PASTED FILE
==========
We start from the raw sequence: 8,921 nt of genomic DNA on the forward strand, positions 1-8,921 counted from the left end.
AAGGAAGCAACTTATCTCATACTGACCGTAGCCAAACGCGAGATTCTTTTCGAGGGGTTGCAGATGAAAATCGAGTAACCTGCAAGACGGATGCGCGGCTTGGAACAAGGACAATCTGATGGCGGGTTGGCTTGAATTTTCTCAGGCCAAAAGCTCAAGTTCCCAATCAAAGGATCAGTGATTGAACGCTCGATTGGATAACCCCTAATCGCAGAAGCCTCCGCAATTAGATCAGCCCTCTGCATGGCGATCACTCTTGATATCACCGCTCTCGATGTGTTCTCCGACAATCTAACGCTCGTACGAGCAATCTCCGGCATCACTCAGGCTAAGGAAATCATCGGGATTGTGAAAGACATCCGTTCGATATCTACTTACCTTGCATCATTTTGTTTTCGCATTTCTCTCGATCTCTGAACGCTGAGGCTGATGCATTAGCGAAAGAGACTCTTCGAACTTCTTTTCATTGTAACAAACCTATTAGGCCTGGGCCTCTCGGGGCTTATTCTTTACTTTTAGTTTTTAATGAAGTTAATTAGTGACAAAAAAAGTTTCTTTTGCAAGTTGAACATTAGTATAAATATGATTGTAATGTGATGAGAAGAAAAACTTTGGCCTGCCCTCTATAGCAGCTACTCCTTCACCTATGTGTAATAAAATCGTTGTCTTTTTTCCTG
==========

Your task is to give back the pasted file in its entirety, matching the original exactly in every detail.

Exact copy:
We start from the raw sequence: 8,921 nt of genomic DNA on the forward strand, positions 1-8,921 counted from the left end.
AAGGAAGCAACTTATCTCATACTGACCGTAGCCAAACGCGAGATTCTTTTCGAGGGGTTGCAGATGAAAATCGAGTAACCTGCAAGACGGATGCGCGGCTTGGAACAAGGACAATCTGATGGCGGGTTGGCTTGAATTTTCTCAGGCCAAAAGCTCAAGTTCCCAATCAAAGGATCAGTGATTGAACGCTCGATTGGATAACCCCTAATCGCAGAAGCCTCCGCAATTAGATCAGCCCTCTGCATGGCGATCACTCTTGATATCACCGCTCTCGATGTGTTCTCCGACAATCTAACGCTCGTACGAGCAATCTCCGGCATCACTCAGGCTAAGGAAATCATCGGGATTGTGAAAGACATCCGTTCGATATCTACTTACCTTGCATCATTTTGTTTTCGCATTTCTCTCGATCTCTGAACGCTGAGGCTGATGCATTAGCGAAAGAGACTCTTCGAACTTCTTTTCATTGTAACAAACCTATTAGGCCTGGGCCTCTCGGGGCTTATTCTTTACTTTTAGTTTTTAATGAAGTTAATTAGTGACAAAAAAAGTTTCTTTTGCAAGTTGAACATTAGTATAAATATGATTGTAATGTGATGAGAAGAAAAACTTTGGCCTGCCCTCTATAGCAGCTACTCCTTCACCTATGTGTAATAAAATCGTTGTCTTTTTTCCTG